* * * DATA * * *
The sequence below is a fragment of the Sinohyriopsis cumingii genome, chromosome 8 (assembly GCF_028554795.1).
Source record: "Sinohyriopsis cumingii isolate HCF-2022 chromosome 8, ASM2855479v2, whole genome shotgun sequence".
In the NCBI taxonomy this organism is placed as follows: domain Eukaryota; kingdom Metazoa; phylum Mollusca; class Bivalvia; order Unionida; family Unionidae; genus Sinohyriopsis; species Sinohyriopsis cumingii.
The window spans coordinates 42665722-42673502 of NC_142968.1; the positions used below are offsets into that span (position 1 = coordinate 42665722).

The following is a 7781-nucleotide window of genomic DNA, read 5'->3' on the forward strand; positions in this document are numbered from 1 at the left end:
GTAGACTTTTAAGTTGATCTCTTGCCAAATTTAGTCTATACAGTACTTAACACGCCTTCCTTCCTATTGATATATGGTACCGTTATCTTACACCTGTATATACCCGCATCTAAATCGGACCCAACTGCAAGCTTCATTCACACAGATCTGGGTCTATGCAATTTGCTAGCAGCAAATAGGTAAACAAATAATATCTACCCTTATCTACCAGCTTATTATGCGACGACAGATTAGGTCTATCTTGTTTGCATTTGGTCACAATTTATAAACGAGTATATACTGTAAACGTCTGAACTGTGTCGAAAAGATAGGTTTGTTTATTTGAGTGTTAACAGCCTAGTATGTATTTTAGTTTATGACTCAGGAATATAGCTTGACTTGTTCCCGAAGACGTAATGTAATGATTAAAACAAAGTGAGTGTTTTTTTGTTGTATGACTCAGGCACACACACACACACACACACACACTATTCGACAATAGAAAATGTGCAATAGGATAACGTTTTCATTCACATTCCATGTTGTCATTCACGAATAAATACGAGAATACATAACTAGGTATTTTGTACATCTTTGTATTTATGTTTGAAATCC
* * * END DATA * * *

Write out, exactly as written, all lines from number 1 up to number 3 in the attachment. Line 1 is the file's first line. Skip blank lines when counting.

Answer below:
The sequence below is a fragment of the Sinohyriopsis cumingii genome, chromosome 8 (assembly GCF_028554795.1).
Source record: "Sinohyriopsis cumingii isolate HCF-2022 chromosome 8, ASM2855479v2, whole genome shotgun sequence".
In the NCBI taxonomy this organism is placed as follows: domain Eukaryota; kingdom Metazoa; phylum Mollusca; class Bivalvia; order Unionida; family Unionidae; genus Sinohyriopsis; species Sinohyriopsis cumingii.